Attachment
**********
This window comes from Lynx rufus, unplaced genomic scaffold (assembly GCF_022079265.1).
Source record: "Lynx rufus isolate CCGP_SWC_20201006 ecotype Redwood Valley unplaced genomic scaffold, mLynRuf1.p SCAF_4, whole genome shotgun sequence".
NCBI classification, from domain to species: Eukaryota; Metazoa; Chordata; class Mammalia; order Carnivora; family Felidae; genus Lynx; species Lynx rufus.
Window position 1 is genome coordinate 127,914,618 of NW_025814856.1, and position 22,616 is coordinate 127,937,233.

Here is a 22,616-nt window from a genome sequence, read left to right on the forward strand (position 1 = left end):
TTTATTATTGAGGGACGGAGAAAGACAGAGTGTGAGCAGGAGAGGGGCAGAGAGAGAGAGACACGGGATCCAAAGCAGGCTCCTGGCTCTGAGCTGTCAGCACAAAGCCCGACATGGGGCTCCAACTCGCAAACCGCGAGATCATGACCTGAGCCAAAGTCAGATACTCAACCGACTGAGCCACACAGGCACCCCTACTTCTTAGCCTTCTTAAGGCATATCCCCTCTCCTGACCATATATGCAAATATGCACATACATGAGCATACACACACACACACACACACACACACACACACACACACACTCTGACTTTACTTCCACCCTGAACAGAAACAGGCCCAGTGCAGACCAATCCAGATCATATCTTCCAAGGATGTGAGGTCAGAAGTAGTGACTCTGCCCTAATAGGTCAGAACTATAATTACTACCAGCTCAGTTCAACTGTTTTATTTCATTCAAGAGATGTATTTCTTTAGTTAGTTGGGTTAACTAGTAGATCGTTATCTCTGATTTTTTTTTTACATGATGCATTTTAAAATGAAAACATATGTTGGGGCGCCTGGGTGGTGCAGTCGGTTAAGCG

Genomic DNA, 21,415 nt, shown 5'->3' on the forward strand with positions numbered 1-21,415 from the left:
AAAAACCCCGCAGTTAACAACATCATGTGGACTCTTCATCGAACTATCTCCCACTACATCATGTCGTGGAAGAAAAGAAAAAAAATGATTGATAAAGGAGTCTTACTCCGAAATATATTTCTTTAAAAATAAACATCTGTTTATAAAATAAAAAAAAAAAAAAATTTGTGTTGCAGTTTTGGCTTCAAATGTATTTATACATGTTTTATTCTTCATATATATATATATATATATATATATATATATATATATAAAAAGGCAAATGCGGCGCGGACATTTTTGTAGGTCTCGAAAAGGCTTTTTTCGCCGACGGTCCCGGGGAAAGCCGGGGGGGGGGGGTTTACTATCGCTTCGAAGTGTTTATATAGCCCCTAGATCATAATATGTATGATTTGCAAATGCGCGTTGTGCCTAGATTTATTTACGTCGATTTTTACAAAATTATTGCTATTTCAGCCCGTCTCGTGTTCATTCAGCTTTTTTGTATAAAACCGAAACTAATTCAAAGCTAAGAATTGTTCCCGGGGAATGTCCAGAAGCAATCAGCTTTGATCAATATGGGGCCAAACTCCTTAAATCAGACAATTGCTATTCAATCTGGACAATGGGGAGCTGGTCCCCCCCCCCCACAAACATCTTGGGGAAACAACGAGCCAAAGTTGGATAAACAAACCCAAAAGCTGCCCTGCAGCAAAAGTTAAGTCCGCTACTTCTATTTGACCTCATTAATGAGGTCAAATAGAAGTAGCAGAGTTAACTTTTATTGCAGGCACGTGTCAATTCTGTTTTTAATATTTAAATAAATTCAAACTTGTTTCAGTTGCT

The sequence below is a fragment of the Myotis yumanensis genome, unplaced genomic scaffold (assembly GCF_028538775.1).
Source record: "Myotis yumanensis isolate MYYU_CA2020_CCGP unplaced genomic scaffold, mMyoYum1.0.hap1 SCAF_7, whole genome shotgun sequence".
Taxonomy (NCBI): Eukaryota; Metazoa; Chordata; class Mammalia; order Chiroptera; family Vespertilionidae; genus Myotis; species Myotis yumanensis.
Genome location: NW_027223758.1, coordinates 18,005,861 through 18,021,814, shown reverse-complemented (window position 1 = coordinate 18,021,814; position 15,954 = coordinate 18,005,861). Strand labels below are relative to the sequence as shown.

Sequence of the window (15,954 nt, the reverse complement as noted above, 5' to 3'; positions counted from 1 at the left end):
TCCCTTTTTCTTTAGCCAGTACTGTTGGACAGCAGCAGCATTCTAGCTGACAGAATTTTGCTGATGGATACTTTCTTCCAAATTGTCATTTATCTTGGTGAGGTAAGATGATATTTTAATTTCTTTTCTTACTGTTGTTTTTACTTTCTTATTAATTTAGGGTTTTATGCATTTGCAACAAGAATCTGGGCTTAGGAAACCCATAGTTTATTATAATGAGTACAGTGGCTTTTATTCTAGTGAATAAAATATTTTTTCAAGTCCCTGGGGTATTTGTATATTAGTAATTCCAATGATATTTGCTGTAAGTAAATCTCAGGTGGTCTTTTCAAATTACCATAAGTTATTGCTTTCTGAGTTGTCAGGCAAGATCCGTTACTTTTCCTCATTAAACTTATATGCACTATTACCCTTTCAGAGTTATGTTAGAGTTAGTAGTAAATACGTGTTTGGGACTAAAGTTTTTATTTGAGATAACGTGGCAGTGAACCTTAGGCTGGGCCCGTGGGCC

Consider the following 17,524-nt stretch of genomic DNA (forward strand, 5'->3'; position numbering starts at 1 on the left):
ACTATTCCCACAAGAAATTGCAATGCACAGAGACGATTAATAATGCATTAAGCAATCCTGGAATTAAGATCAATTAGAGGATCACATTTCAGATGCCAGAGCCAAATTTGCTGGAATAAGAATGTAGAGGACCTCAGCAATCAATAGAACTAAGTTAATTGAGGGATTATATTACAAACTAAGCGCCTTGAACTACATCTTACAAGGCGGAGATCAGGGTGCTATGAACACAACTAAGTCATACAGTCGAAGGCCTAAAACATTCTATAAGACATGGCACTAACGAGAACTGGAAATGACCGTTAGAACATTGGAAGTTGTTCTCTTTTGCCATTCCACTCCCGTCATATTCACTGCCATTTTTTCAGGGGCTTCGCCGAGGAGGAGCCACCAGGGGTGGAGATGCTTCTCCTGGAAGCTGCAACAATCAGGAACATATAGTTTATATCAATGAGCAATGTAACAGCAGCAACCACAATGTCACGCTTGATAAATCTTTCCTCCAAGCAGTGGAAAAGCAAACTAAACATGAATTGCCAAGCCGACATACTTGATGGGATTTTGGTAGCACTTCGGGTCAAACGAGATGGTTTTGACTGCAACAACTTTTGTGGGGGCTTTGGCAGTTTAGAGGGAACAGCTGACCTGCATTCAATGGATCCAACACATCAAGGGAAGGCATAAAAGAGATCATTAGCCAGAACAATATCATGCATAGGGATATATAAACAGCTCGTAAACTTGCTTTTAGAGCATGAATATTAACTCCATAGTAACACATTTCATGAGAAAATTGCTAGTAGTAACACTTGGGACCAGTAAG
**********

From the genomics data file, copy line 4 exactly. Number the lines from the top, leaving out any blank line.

Window position 1 is genome coordinate 127,914,618 of NW_025814856.1, and position 22,616 is coordinate 127,937,233.